Summary From Goodreads: When her older sister commits suicide and her divorcing parents decide to divide the ashes, Harper Scott takes her sister's urn to the one place June always wanted to go: California. On the road with her best friend, plus an intriguing guy with a mysterious connection to June, Harper discovers truths about her sister, herself and life.
A heartbreaking and beautiful ride. Saving June is one of those books that sneaks into your heart and stays there long after you've put it down. Hannah Harrington creates these characters who are so wonderfully flawed that you have to love them. Harper is hell bent on being the un-perfect daughter. She is snarky, defiant and broken now that June is gone. She is so completely lost in her grief and turmoil, that she plans a trip with her best friend and a new mysterious guy to scatter June's ashes in California to hopefully find some closure for both June and her.
Harper, Jake and Laney's rode trip is unforgettable and I'm a little jealous that I wasn't invited along. With quite a few unexpected stops, it lightened the mood of the book and helped Hannah, Laney and Jake discover more about themselves and what they want out of life. There is a nice, slow building of the relationship between Jake and Harper. Along the trip they get to learn more about one another and where they fit into the other's life. At times they are frustrating, because it's obvious they are both keeping secrets. But as they say it all comes out in the wash and when it does come out expect vibrant fireworks!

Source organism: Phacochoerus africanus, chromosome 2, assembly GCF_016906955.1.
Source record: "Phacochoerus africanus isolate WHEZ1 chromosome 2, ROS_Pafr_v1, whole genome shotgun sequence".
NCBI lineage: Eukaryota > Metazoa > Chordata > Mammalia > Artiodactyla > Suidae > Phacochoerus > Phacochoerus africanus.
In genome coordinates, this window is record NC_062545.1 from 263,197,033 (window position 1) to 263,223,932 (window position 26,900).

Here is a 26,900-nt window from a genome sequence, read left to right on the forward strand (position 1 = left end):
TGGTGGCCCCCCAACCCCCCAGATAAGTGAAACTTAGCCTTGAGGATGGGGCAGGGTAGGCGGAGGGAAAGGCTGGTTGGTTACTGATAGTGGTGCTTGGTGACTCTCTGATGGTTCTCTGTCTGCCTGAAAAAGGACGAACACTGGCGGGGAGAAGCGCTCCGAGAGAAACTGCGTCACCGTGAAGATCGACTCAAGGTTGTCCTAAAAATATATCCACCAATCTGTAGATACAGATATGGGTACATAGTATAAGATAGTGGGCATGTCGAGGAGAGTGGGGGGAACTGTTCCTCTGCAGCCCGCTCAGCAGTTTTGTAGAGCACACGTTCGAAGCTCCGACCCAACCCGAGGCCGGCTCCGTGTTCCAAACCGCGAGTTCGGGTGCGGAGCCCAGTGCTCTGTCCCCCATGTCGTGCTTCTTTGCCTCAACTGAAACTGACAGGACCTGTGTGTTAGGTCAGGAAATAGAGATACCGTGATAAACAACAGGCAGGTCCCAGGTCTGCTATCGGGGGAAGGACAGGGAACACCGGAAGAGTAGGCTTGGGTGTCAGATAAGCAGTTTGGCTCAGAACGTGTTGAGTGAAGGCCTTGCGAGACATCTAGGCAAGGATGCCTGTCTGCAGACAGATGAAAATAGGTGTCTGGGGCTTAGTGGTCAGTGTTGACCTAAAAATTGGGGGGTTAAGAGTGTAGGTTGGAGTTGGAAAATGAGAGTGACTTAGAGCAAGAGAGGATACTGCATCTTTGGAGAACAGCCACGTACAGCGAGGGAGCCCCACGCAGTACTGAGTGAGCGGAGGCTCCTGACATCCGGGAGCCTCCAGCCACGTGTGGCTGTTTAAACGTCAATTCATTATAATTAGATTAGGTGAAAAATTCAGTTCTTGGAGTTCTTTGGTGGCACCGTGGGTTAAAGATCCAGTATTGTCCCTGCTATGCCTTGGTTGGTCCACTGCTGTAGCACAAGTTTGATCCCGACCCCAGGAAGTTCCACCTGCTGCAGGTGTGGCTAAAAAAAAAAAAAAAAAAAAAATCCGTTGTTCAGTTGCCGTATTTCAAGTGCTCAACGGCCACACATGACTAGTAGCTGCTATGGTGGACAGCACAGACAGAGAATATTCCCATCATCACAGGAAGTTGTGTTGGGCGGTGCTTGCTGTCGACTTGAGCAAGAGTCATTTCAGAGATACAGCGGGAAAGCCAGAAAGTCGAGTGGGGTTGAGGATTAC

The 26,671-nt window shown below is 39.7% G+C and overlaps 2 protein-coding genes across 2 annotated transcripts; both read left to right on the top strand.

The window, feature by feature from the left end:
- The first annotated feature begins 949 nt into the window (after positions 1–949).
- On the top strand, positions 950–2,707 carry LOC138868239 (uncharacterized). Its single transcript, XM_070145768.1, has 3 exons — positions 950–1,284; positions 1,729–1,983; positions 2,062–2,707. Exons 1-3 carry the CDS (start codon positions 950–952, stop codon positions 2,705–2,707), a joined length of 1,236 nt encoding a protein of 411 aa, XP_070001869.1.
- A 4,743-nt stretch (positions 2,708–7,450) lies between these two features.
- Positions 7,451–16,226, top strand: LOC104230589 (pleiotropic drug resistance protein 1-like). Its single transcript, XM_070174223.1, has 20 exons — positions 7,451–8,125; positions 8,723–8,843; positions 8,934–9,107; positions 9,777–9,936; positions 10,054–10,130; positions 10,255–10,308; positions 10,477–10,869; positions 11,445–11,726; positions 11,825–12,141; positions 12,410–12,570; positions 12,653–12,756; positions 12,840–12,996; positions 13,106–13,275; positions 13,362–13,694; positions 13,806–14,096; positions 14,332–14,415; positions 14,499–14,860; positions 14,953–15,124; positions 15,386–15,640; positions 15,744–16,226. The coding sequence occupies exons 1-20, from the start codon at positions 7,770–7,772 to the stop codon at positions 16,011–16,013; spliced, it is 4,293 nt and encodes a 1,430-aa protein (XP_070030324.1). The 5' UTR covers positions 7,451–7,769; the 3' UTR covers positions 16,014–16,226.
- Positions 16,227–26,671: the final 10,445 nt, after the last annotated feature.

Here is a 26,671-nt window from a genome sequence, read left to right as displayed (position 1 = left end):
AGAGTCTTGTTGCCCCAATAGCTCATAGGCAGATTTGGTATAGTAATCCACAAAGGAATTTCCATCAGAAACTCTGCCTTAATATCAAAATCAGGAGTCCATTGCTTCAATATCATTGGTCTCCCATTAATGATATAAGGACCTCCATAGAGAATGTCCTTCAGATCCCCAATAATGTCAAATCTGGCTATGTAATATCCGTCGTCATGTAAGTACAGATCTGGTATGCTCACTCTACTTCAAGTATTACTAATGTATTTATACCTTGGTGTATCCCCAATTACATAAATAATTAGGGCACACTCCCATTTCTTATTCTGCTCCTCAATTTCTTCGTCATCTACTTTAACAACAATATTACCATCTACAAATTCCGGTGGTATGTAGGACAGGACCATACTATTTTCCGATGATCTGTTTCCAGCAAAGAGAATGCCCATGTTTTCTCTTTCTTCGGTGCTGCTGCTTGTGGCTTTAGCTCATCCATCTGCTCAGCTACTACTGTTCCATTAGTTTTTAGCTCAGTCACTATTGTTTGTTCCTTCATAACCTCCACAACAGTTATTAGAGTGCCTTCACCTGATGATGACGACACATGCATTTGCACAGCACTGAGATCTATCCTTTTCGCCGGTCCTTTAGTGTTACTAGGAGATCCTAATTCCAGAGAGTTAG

One of the things I loved about this book was all the music. Jake is an authority on music. He listens to everything from The Rolling Stones, to Billie Holiday, to ABBA. It is really nice to see how music has shaped his life and how much it means to him. I love that he shares his passion no matter if Harper or Laney want to hear it or not. The eclectic taste of music is refreshing and Hannah Harper weaves it perfectly into almost every adventure they had.
Saving June is a wonderful story that is so much more that a girl and her grief, it's really about self-discovery and finding out who you want to be.